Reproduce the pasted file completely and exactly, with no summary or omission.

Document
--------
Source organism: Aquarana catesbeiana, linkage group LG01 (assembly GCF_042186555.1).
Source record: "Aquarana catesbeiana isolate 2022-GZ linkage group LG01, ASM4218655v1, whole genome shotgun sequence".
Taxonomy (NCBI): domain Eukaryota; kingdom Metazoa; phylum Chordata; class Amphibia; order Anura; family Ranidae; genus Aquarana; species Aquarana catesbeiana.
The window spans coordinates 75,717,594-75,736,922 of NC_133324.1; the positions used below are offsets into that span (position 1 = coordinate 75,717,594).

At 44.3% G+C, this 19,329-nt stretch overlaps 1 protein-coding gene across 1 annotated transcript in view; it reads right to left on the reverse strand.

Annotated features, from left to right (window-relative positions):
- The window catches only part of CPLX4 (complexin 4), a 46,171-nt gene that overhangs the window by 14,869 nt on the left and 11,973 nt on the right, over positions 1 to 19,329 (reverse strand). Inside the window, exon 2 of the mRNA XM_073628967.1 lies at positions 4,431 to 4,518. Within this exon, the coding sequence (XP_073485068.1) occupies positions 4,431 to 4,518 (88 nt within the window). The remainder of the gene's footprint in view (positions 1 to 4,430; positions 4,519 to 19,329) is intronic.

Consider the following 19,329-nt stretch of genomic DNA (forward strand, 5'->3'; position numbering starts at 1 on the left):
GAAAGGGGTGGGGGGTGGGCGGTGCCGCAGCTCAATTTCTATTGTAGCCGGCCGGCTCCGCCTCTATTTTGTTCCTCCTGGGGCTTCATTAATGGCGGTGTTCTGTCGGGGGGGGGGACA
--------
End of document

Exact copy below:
Source organism: Aquarana catesbeiana, linkage group LG01 (assembly GCF_042186555.1).
Source record: "Aquarana catesbeiana isolate 2022-GZ linkage group LG01, ASM4218655v1, whole genome shotgun sequence".
Taxonomy (NCBI): domain Eukaryota; kingdom Metazoa; phylum Chordata; class Amphibia; order Anura; family Ranidae; genus Aquarana; species Aquarana catesbeiana.
The window spans coordinates 75,717,594-75,736,922 of NC_133324.1; the positions used below are offsets into that span (position 1 = coordinate 75,717,594).

At 44.3% G+C, this 19,329-nt stretch overlaps 1 protein-coding gene across 1 annotated transcript in view; it reads right to left on the reverse strand.

Annotated features, from left to right (window-relative positions):
- The window catches only part of CPLX4 (complexin 4), a 46,171-nt gene that overhangs the window by 14,869 nt on the left and 11,973 nt on the right, over positions 1 to 19,329 (reverse strand). Inside the window, exon 2 of the mRNA XM_073628967.1 lies at positions 4,431 to 4,518. Within this exon, the coding sequence (XP_073485068.1) occupies positions 4,431 to 4,518 (88 nt within the window). The remainder of the gene's footprint in view (positions 1 to 4,430; positions 4,519 to 19,329) is intronic.

Consider the following 19,329-nt stretch of genomic DNA (forward strand, 5'->3'; position numbering starts at 1 on the left):
GAAAGGGGTGGGGGGTGGGCGGTGCCGCAGCTCAATTTCTATTGTAGCCGGCCGGCTCCGCCTCTATTTTGTTCCTCCTGGGGCTTCATTAATGGCGGTGTTCTGTCGGGGGGGGGGACA